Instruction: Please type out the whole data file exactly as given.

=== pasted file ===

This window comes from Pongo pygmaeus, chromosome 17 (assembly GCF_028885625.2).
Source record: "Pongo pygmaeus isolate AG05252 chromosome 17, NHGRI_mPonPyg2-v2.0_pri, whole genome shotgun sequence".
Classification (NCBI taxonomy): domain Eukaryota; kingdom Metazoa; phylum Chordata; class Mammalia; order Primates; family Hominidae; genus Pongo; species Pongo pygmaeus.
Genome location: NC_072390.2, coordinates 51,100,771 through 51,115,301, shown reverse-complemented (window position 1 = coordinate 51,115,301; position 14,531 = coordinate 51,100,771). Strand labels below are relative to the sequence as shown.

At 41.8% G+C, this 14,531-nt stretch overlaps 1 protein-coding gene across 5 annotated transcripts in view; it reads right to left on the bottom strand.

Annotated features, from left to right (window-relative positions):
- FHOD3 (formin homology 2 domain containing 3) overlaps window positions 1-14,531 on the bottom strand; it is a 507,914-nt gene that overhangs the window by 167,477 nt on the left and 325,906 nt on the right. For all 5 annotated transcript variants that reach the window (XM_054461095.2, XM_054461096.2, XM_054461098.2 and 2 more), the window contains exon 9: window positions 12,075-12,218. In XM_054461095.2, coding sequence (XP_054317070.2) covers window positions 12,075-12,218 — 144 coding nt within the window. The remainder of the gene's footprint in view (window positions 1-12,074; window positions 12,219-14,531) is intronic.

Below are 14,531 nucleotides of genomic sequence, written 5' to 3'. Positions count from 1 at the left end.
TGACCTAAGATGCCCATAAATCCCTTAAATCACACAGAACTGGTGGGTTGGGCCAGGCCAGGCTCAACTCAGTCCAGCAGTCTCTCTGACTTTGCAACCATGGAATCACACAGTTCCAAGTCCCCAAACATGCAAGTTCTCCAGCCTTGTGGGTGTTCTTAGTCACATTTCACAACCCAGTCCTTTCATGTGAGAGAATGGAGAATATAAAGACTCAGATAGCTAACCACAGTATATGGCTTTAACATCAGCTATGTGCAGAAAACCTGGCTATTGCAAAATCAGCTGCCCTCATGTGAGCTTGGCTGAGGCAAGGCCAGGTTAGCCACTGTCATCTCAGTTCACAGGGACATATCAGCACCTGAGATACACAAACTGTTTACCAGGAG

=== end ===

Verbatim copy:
This window comes from Pongo pygmaeus, chromosome 17 (assembly GCF_028885625.2).
Source record: "Pongo pygmaeus isolate AG05252 chromosome 17, NHGRI_mPonPyg2-v2.0_pri, whole genome shotgun sequence".
Classification (NCBI taxonomy): domain Eukaryota; kingdom Metazoa; phylum Chordata; class Mammalia; order Primates; family Hominidae; genus Pongo; species Pongo pygmaeus.
Genome location: NC_072390.2, coordinates 51,100,771 through 51,115,301, shown reverse-complemented (window position 1 = coordinate 51,115,301; position 14,531 = coordinate 51,100,771). Strand labels below are relative to the sequence as shown.

At 41.8% G+C, this 14,531-nt stretch overlaps 1 protein-coding gene across 5 annotated transcripts in view; it reads right to left on the bottom strand.

Annotated features, from left to right (window-relative positions):
- FHOD3 (formin homology 2 domain containing 3) overlaps window positions 1-14,531 on the bottom strand; it is a 507,914-nt gene that overhangs the window by 167,477 nt on the left and 325,906 nt on the right. For all 5 annotated transcript variants that reach the window (XM_054461095.2, XM_054461096.2, XM_054461098.2 and 2 more), the window contains exon 9: window positions 12,075-12,218. In XM_054461095.2, coding sequence (XP_054317070.2) covers window positions 12,075-12,218 — 144 coding nt within the window. The remainder of the gene's footprint in view (window positions 1-12,074; window positions 12,219-14,531) is intronic.

Below are 14,531 nucleotides of genomic sequence, written 5' to 3'. Positions count from 1 at the left end.
TGACCTAAGATGCCCATAAATCCCTTAAATCACACAGAACTGGTGGGTTGGGCCAGGCCAGGCTCAACTCAGTCCAGCAGTCTCTCTGACTTTGCAACCATGGAATCACACAGTTCCAAGTCCCCAAACATGCAAGTTCTCCAGCCTTGTGGGTGTTCTTAGTCACATTTCACAACCCAGTCCTTTCATGTGAGAGAATGGAGAATATAAAGACTCAGATAGCTAACCACAGTATATGGCTTTAACATCAGCTATGTGCAGAAAACCTGGCTATTGCAAAATCAGCTGCCCTCATGTGAGCTTGGCTGAGGCAAGGCCAGGTTAGCCACTGTCATCTCAGTTCACAGGGACATATCAGCACCTGAGATACACAAACTGTTTACCAGGAG